Ritchie Torres, 32, a New York City councilman from the Bronx, first had nothing more than a “general sickly feeling.” Then came a bad headache. He felt terrible. But for Torres, the worst effects of covid-19 so far have been mental: “It is psychologically unsettling to know I am carrying a virus that could harm my loved ones.”

The Rev. Jadon Hartsuff, 42, an Episcopal priest in Washington, D.C., felt drained after a Sunday service on Feb. 23. He took a nap. No big deal — the service can be tiring. The next day at the gym, his muscles ached. He became fatigued, feverish, slightly dizzy. “I kept telling people I felt spongy,” he recalls. “Like a kitchen sponge.”

Mike Saag, 64, an infectious disease doctor in Alabama, developed a cough, like a smoker’s hack. He was bone-tired, his mind foggy. About five days in, the misery intensified. “This is not something anybody wants to go through,” he said Saturday. “I implore everyone to stay at home!”

These stories were offered in recent days by people in the United States who now know the new coronavirus and the disease it causes intimately. In sharing their experiences, they are helping to demystify this alarming contagion.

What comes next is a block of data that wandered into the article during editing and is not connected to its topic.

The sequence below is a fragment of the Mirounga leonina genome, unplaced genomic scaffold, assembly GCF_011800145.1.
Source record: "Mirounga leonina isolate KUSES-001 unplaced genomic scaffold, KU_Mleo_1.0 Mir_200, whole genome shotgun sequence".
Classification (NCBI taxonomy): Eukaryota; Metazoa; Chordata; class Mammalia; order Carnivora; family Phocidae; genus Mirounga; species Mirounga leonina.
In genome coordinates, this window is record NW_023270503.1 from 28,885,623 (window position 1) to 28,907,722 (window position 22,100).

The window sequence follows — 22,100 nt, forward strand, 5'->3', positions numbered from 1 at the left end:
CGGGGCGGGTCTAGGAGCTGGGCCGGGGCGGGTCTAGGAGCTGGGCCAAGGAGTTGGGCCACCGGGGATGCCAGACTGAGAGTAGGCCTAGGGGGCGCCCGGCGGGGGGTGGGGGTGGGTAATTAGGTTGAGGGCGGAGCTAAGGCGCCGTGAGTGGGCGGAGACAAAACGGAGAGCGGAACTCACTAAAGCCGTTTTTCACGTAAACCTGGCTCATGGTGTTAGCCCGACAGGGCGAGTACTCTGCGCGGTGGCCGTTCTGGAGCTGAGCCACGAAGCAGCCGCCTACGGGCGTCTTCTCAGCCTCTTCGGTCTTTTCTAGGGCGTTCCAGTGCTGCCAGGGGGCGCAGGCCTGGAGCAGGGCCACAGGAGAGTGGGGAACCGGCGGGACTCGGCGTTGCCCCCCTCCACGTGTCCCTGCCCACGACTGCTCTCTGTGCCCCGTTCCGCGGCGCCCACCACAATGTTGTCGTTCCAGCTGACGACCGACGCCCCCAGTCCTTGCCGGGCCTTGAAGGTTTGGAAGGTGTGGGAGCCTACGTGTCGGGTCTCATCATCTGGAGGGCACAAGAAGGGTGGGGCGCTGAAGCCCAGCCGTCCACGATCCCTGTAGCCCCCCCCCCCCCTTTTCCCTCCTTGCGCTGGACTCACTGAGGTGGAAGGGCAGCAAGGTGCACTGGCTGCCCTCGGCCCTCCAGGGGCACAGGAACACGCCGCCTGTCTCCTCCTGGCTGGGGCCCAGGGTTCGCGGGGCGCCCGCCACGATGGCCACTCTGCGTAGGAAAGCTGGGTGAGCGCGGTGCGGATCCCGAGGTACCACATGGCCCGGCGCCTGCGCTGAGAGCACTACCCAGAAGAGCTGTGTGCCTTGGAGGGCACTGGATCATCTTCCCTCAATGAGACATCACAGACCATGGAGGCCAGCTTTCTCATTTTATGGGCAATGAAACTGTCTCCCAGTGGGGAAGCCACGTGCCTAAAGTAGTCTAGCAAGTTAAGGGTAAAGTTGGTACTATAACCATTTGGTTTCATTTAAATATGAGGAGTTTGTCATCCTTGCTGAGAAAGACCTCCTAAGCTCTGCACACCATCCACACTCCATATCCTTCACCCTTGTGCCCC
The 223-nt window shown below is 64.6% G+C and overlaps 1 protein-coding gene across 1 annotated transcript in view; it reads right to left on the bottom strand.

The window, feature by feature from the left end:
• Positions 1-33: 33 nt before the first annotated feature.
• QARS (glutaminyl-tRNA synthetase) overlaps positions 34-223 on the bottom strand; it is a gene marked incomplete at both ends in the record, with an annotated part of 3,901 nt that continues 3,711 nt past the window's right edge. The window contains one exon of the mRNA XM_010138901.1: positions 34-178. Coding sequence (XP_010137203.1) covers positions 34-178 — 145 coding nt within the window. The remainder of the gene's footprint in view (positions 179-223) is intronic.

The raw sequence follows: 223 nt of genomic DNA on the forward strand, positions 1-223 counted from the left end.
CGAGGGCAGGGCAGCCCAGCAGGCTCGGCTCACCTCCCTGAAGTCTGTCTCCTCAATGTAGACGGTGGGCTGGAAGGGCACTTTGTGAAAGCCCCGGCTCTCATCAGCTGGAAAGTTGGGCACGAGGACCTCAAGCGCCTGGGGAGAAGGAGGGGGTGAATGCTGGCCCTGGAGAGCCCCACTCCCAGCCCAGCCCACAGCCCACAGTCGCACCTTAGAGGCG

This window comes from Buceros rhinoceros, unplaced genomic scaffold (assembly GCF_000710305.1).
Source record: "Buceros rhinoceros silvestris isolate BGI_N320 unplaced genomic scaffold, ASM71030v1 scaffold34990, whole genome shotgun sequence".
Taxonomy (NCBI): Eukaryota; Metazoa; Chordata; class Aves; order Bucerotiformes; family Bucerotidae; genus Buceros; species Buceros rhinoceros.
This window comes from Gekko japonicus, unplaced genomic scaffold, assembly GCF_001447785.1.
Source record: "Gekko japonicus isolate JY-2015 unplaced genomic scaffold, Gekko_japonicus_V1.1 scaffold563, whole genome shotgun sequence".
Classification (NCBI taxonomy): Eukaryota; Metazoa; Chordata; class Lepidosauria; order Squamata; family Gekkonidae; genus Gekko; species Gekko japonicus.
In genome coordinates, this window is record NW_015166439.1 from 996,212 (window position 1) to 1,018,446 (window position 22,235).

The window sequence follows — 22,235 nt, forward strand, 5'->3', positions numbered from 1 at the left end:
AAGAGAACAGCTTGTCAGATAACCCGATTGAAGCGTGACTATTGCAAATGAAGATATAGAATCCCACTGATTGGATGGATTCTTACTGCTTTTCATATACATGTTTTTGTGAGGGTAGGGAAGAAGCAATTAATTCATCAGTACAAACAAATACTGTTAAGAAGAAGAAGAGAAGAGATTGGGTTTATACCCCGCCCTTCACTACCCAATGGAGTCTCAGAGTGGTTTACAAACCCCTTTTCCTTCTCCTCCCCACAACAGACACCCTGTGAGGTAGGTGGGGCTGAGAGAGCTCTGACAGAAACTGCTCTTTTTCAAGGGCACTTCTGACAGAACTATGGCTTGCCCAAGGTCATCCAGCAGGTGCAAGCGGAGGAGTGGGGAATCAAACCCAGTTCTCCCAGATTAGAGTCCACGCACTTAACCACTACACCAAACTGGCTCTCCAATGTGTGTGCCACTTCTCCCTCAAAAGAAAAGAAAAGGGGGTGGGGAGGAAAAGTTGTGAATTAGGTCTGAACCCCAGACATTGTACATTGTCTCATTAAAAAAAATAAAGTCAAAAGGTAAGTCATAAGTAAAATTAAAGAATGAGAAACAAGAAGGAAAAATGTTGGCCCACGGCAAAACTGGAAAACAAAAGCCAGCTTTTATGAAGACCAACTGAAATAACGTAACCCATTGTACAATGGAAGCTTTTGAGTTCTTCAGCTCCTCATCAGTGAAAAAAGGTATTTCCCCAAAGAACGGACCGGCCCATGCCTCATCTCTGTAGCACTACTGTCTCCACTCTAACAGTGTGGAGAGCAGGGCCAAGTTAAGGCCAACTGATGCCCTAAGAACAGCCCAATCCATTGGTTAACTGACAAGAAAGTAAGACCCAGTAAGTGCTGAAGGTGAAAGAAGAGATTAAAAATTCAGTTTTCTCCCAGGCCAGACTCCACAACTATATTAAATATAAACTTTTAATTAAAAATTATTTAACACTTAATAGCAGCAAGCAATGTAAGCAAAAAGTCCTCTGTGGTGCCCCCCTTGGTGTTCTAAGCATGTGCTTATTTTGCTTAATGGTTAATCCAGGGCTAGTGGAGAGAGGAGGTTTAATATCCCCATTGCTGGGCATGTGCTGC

Covid-19 can be a severe illness, even deadly. But it varies from person to person, and most people with a confirmed infection do not require hospitalization. It can induce intense fatigue and trigger a recurring cough and intermittent fever. This is a slow-developing illness, and it lingers, the whole process typically playing out in weeks rather than days. Patients with covid-19 report a psychological toll. This disease is unfamiliar. It’s a pandemic virus that has alarmed the entire planet. A natural reaction is anxiety.

Jim, a 34-year-old from Long Island who asked that his full name be withheld, had mild symptoms for several days and then abruptly developed shortness of breath, fever and chest pains. “The fear is real,” he said. “It’s impossible not to be scared at times that it’s just going to take this insane turn into uncontrollably bad.”

Saag, the doctor, teaches at the University of Alabama at Birmingham and fully understands the biological processes that take place when a virus invades the body. He knows, for example, that his immune system generates the symptoms — things like fever. He became sick after a long drive from the Northeast back to Alabama, and on Monday night, he experienced rigors — his body shaking uncontrollably. “It was my immune system saying, ‘Hey, let’s fight this sucker off.’ ”

Still, even with his medical background, he had to suppress the natural fear any person would feel. His advice to other covid-19 victims: “Stay calm. Monitor yourself. The number one thing to keep an eye on is breathing. If it becomes difficult to breathe, you should really get to a facility.”

Read the rest of this article at the Washington Post